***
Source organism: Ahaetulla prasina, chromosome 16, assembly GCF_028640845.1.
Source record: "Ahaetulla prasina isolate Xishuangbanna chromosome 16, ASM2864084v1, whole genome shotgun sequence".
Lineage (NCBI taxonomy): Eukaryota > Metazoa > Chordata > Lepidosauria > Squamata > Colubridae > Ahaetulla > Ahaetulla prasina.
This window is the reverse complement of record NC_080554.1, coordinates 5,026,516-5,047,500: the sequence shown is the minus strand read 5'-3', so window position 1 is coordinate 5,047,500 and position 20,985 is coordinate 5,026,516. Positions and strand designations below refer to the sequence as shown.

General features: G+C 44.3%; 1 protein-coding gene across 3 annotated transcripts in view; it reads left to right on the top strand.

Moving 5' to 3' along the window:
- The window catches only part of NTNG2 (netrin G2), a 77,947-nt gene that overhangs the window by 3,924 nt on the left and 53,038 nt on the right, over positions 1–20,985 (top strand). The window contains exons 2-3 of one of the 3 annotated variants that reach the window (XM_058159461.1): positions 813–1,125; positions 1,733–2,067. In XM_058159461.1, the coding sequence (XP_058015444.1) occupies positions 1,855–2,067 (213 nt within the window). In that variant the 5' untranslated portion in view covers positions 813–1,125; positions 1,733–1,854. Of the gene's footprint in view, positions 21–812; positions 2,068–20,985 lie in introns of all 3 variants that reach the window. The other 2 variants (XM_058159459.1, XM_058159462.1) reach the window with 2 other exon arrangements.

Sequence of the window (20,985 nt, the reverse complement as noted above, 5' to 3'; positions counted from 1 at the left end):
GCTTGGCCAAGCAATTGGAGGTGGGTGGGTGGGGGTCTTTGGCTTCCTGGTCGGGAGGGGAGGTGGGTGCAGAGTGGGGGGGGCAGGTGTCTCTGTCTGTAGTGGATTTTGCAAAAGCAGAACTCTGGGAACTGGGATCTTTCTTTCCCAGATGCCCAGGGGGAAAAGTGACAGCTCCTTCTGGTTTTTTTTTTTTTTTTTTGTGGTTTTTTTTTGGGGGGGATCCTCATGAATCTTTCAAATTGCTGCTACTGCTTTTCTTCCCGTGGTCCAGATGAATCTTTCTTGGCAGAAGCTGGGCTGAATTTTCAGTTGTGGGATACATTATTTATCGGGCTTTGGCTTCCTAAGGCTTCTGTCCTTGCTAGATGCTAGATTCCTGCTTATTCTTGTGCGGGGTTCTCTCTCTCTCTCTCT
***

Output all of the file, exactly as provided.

Source organism: Ahaetulla prasina, chromosome 16, assembly GCF_028640845.1.
Source record: "Ahaetulla prasina isolate Xishuangbanna chromosome 16, ASM2864084v1, whole genome shotgun sequence".
Lineage (NCBI taxonomy): Eukaryota > Metazoa > Chordata > Lepidosauria > Squamata > Colubridae > Ahaetulla > Ahaetulla prasina.
This window is the reverse complement of record NC_080554.1, coordinates 5,026,516-5,047,500: the sequence shown is the minus strand read 5'-3', so window position 1 is coordinate 5,047,500 and position 20,985 is coordinate 5,026,516. Positions and strand designations below refer to the sequence as shown.

General features: G+C 44.3%; 1 protein-coding gene across 3 annotated transcripts in view; it reads left to right on the top strand.

Moving 5' to 3' along the window:
- The window catches only part of NTNG2 (netrin G2), a 77,947-nt gene that overhangs the window by 3,924 nt on the left and 53,038 nt on the right, over positions 1–20,985 (top strand). The window contains exons 2-3 of one of the 3 annotated variants that reach the window (XM_058159461.1): positions 813–1,125; positions 1,733–2,067. In XM_058159461.1, the coding sequence (XP_058015444.1) occupies positions 1,855–2,067 (213 nt within the window). In that variant the 5' untranslated portion in view covers positions 813–1,125; positions 1,733–1,854. Of the gene's footprint in view, positions 21–812; positions 2,068–20,985 lie in introns of all 3 variants that reach the window. The other 2 variants (XM_058159459.1, XM_058159462.1) reach the window with 2 other exon arrangements.

Sequence of the window (20,985 nt, the reverse complement as noted above, 5' to 3'; positions counted from 1 at the left end):
GCTTGGCCAAGCAATTGGAGGTGGGTGGGTGGGGGTCTTTGGCTTCCTGGTCGGGAGGGGAGGTGGGTGCAGAGTGGGGGGGGCAGGTGTCTCTGTCTGTAGTGGATTTTGCAAAAGCAGAACTCTGGGAACTGGGATCTTTCTTTCCCAGATGCCCAGGGGGAAAAGTGACAGCTCCTTCTGGTTTTTTTTTTTTTTTTTTGTGGTTTTTTTTTGGGGGGGATCCTCATGAATCTTTCAAATTGCTGCTACTGCTTTTCTTCCCGTGGTCCAGATGAATCTTTCTTGGCAGAAGCTGGGCTGAATTTTCAGTTGTGGGATACATTATTTATCGGGCTTTGGCTTCCTAAGGCTTCTGTCCTTGCTAGATGCTAGATTCCTGCTTATTCTTGTGCGGGGTTCTCTCTCTCTCTCTCT